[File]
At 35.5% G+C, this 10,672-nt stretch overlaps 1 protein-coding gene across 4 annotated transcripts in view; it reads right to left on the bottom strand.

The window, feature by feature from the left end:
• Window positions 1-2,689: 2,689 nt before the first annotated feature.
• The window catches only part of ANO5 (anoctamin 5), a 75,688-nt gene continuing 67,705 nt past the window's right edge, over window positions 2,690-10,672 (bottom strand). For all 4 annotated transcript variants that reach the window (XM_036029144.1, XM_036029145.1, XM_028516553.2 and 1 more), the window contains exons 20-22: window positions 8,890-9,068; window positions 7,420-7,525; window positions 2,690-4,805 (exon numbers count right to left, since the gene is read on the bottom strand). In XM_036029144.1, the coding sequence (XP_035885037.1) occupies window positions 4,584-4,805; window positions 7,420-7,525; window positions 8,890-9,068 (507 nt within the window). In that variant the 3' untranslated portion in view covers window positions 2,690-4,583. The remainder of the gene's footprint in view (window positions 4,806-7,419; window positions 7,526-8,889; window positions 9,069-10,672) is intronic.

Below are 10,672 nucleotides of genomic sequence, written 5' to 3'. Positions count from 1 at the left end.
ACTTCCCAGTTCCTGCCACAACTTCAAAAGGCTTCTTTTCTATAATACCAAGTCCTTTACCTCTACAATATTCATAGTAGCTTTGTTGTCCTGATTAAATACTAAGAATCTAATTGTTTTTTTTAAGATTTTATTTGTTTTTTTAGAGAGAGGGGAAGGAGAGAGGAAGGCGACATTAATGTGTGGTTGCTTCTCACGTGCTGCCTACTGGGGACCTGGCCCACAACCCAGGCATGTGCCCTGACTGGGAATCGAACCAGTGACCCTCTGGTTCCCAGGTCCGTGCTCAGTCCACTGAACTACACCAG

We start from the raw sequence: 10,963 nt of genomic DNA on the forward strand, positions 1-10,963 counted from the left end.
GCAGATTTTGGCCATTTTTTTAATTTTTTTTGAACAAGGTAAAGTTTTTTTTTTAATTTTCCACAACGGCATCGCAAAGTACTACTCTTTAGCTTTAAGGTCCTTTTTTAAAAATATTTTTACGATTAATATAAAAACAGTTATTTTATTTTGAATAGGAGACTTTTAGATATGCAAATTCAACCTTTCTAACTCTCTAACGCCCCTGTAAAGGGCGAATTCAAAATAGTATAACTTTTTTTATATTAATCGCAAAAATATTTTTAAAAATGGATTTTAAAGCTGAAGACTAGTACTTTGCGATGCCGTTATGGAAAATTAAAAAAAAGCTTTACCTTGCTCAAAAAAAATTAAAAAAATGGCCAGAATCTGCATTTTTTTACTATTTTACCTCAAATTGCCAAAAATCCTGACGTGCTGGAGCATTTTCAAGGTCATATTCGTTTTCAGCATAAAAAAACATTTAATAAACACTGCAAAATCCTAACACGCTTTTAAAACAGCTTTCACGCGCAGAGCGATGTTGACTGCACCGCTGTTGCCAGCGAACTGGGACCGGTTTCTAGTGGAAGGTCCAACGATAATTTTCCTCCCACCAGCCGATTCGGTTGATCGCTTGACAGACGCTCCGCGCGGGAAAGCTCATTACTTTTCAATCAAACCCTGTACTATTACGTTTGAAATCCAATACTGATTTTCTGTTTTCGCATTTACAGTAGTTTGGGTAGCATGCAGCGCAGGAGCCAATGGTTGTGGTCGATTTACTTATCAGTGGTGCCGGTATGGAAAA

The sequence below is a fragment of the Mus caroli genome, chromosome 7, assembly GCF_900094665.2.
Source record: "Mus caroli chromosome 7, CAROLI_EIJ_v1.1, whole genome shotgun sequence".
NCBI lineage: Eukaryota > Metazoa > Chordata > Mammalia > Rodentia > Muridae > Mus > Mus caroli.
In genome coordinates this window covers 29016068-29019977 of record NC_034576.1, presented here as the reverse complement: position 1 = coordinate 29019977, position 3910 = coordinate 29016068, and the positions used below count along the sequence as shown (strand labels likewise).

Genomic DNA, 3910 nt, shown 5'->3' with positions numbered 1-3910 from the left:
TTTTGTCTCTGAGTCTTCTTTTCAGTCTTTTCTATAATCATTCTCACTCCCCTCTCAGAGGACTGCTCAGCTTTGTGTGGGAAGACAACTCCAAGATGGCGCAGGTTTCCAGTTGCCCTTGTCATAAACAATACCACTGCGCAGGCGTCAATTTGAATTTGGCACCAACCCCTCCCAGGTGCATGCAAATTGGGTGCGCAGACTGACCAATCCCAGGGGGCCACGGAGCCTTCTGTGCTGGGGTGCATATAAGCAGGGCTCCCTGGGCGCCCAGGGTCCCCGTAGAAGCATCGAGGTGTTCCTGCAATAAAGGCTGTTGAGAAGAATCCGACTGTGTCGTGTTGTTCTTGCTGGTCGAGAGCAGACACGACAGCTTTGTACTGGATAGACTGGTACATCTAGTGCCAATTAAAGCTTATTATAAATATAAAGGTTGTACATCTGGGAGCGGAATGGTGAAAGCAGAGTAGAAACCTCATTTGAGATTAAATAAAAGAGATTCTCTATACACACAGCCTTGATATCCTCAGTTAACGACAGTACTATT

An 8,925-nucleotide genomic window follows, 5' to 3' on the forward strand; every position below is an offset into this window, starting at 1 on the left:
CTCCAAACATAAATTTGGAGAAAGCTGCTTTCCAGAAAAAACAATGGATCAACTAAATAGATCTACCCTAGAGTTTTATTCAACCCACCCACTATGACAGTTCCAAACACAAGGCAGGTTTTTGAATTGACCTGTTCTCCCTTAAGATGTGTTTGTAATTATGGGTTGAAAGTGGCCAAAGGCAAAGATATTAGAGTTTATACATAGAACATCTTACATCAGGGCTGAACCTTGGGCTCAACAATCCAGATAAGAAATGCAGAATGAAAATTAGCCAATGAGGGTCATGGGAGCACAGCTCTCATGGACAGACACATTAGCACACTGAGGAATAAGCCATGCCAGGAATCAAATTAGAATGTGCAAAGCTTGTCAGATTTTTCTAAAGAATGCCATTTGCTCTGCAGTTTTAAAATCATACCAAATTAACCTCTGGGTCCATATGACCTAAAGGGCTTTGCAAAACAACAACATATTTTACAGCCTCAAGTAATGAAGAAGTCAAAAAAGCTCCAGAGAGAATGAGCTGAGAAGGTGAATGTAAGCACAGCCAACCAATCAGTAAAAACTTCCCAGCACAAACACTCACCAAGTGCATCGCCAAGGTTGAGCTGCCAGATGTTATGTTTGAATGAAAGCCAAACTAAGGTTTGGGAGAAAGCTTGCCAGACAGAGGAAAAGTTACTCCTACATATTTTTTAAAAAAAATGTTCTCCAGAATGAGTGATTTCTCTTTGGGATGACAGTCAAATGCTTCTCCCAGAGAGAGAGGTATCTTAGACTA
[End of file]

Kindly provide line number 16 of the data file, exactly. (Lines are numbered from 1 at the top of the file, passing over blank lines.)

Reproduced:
CTCCAAACATAAATTTGGAGAAAGCTGCTTTCCAGAAAAAACAATGGATCAACTAAATAGATCTACCCTAGAGTTTTATTCAACCCACCCACTATGACAGTTCCAAACACAAGGCAGGTTTTTGAATTGACCTGTTCTCCCTTAAGATGTGTTTGTAATTATGGGTTGAAAGTGGCCAAAGGCAAAGATATTAGAGTTTATACATAGAACATCTTACATCAGGGCTGAACCTTGGGCTCAACAATCCAGATAAGAAATGCAGAATGAAAATTAGCCAATGAGGGTCATGGGAGCACAGCTCTCATGGACAGACACATTAGCACACTGAGGAATAAGCCATGCCAGGAATCAAATTAGAATGTGCAAAGCTTGTCAGATTTTTCTAAAGAATGCCATTTGCTCTGCAGTTTTAAAATCATACCAAATTAACCTCTGGGTCCATATGACCTAAAGGGCTTTGCAAAACAACAACATATTTTACAGCCTCAAGTAATGAAGAAGTCAAAAAAGCTCCAGAGAGAATGAGCTGAGAAGGTGAATGTAAGCACAGCCAACCAATCAGTAAAAACTTCCCAGCACAAACACTCACCAAGTGCATCGCCAAGGTTGAGCTGCCAGATGTTATGTTTGAATGAAAGCCAAACTAAGGTTTGGGAGAAAGCTTGCCAGACAGAGGAAAAGTTACTCCTACATATTTTTTAAAAAAAATGTTCTCCAGAATGAGTGATTTCTCTTTGGGATGACAGTCAAATGCTTCTCCCAGAGAGAGAGGTATCTTAGACTA